The capture of an elephant
Very rough ride to the interior of the forest where a hundred pits had been dug, and two elephants captured: a baby tusker, about 3 years old, in one pit; and an elephant mother, about 25 years old, in another. The baby was being fed, but not the mother (if she regained her strength she would make it difficult to get her out of the pit). The roping, the first and most important part of the capture, is a delicate undertaking. The trapped elephants are wild ones to begin with, but their increased wildness, their rage at having been caught, makes them a frightening sight. To distract the captured elephant, he is fed sugar cane, and large tropical leaves are waved at him. Once the rope is tied around the head and leg, large logs are rolled into the pit, which enables the men to pull him out of the pit. Two kunkis (tame, trained elephants) surround the captured one when he comes out of the pit; their presence calms the wild elephant and gives him reassurance.
Another tiger hunt
Today's hunt was different. The hunting party consisted of HH, Major Singh, two aides, Mr. Darasha (HH's secretary); I was the only woman; 80 beaters, a spacious sunny area in front of the machan. The beating had not lasted more than 20 minutes when tiger growls were heard from behind a bush very near the machan. He did not come out, but it was evident from the rustling among the bushes that he ran way over to the left, about 80 yards away. The bushes were heavy, and I did not even catch a glimpse of the tiger, but HH fired and said: "I am certain he is dead." Major Singh was skeptical if the tiger had been hit at all. The lorry was brought, was driven into the bush, and suddenly there was wild cheering: the tiger was dead: I cannot understand how HH could have shot so accurately under these circumstances; no one had actually seen the tiger running or hiding.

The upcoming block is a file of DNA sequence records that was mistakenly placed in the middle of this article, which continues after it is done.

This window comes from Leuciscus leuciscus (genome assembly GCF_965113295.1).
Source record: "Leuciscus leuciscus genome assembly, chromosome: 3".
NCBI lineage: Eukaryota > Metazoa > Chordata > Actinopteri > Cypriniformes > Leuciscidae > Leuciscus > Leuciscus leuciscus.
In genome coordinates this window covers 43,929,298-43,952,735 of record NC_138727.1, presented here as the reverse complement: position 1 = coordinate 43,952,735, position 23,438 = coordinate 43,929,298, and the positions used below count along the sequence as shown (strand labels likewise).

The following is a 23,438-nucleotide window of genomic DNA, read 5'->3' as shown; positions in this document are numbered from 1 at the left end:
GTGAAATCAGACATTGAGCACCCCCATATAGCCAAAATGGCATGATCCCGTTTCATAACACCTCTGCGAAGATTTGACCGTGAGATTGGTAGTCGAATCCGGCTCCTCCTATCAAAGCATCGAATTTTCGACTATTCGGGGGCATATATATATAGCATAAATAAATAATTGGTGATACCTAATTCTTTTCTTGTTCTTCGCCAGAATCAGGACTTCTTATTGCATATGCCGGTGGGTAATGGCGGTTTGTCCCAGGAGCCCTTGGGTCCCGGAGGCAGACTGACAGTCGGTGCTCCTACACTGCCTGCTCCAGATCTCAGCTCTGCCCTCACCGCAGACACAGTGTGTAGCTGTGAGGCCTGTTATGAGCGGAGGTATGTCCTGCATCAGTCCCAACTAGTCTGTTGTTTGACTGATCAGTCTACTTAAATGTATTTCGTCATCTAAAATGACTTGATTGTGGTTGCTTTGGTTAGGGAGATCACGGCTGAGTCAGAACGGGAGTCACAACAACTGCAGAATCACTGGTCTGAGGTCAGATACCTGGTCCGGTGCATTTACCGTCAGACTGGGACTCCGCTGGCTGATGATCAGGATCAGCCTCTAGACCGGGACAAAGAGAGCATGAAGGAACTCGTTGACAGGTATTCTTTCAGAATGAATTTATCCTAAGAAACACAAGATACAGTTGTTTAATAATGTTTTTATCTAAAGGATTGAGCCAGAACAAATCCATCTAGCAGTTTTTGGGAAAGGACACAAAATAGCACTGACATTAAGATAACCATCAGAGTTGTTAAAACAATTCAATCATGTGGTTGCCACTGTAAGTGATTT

The tiger turned out to be the maharaja's record, and came very close to India's record. Six feet nine inches long, he weighed over 600 pounds. HH was so pleased and excited he could not eat his lunch. I was pleased, too, which surprised me, as I am never pleased to see an animal killed.
After a flight to Trivandrum
I went to see a doctor (I have had a nasty skin irritation) who refused to look directly at me, and who was most embarrassed when I asked him to examine the spots on my thighs—the irritation had spread all over. Nevertheless, although he scarcely examined me, he promises a complete cure within two days.
Everyone has gone to a famous astrologer in a nearby village; retained by one of two wealthy Trivandrum families, he is supposed to be very good. It was suggested that I go along with them, but I refused. If something terrible is supposed to happen to me I would rather not know beforehand.
In the Gir Forest, Saurashtra
I have come to Saurashtra as a guest of state and was received most cordially. The Gir Forest is one of the few lion reserves left in India, and the people in the surrounding villages are proud of the forest. The villagers take pride in their lions. There is a superstition here that if the lions were to leave this vicinity, the buffalo cows would cease to give milk; and also that if a cow is attacked by a lion but survives, she ceases to conceive.
Nilgai—the large antelopes of India—look like giraffes in these parts. What makes them look so large is the smallness of the thorny trees, which must be some kind of acacia; these, the burnt yellow grass, the wide open spaces are reminiscent of the African plains.